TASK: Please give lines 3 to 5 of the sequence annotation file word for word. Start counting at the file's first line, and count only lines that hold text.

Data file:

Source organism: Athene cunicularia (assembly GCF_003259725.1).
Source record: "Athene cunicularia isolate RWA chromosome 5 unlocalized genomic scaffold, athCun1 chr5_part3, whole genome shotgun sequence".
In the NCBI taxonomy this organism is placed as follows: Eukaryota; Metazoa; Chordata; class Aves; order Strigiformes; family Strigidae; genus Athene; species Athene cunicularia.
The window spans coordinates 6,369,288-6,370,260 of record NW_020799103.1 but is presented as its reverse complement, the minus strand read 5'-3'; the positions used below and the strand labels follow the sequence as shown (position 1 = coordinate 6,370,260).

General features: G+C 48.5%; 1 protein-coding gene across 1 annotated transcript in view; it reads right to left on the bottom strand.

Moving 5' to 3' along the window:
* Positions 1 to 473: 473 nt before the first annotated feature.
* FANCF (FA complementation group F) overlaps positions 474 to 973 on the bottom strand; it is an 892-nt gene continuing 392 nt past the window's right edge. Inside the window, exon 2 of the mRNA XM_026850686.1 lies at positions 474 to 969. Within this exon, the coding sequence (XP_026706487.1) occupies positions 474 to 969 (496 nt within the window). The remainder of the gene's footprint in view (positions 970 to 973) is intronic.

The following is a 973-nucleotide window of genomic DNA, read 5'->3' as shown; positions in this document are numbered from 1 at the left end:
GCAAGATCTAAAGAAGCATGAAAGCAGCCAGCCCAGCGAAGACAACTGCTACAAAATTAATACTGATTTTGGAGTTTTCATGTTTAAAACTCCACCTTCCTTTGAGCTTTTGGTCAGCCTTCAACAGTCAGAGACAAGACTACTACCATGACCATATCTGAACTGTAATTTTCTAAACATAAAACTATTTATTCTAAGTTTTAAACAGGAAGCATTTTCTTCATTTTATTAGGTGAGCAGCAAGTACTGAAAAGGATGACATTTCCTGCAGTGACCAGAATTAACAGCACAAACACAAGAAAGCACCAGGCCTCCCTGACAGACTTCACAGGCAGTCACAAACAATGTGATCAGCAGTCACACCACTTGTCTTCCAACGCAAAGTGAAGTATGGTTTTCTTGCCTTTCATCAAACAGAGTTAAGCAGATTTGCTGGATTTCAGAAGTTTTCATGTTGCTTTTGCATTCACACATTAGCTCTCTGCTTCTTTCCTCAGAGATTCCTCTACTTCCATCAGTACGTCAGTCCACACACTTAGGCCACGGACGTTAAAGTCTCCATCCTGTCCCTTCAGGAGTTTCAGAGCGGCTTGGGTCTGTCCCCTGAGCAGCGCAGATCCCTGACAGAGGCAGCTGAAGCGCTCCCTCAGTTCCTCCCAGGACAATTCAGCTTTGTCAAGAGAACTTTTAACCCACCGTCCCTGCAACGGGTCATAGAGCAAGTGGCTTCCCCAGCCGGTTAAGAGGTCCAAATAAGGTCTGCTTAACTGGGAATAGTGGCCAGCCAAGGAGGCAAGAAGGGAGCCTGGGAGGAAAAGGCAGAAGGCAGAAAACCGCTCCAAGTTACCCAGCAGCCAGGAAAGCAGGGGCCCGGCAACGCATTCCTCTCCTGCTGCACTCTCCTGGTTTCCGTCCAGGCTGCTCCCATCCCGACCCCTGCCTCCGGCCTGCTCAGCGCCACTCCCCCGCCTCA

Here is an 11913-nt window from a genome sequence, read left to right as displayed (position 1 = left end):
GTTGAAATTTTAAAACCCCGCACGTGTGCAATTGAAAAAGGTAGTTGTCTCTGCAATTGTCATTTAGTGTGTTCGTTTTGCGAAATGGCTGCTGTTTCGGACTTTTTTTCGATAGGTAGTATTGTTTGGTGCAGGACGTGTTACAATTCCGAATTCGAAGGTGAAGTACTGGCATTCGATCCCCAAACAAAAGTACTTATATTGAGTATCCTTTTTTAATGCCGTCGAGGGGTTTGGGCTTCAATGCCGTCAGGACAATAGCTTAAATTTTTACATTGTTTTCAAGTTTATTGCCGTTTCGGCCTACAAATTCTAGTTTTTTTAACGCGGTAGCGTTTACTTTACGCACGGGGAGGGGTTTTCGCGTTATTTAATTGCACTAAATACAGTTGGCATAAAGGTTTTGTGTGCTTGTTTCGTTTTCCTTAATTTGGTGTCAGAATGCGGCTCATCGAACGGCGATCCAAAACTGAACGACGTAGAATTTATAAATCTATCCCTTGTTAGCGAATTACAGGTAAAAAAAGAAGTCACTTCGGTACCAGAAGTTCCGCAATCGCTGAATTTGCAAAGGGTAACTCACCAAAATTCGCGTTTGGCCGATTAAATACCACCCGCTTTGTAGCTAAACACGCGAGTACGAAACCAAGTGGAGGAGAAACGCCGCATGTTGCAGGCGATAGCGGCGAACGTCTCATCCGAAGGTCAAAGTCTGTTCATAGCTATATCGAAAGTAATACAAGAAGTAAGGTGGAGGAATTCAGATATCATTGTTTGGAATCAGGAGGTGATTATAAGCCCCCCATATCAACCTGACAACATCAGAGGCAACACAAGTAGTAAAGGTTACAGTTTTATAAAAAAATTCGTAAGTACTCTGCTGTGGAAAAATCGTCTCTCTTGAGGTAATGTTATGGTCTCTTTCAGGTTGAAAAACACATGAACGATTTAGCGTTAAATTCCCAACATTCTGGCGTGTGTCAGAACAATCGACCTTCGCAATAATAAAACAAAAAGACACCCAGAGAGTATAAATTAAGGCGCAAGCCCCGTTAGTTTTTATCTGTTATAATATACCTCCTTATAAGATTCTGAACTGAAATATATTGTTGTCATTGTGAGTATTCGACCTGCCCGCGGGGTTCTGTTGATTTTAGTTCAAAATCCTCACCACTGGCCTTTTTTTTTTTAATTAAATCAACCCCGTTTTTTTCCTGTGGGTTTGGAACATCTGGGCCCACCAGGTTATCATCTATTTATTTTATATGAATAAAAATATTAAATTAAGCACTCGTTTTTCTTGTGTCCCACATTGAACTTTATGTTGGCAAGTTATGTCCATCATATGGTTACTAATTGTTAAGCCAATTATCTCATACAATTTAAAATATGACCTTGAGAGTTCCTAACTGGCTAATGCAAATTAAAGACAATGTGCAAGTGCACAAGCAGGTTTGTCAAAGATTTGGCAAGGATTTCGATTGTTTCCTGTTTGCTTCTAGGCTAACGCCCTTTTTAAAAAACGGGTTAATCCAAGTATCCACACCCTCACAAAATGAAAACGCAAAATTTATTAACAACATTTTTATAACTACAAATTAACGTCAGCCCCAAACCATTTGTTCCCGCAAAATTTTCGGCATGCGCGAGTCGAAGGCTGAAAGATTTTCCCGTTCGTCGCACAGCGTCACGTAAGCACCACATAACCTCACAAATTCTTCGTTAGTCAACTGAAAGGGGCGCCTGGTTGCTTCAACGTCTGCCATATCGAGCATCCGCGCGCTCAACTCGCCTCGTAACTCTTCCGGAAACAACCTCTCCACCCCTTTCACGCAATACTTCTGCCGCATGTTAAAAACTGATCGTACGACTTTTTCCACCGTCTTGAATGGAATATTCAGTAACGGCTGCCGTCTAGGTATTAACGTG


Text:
In the NCBI taxonomy this organism is placed as follows: Eukaryota; Metazoa; Chordata; class Aves; order Strigiformes; family Strigidae; genus Athene; species Athene cunicularia.
The window spans coordinates 6,369,288-6,370,260 of record NW_020799103.1 but is presented as its reverse complement, the minus strand read 5'-3'; the positions used below and the strand labels follow the sequence as shown (position 1 = coordinate 6,370,260).

General features: G+C 48.5%; 1 protein-coding gene across 1 annotated transcript in view; it reads right to left on the bottom strand.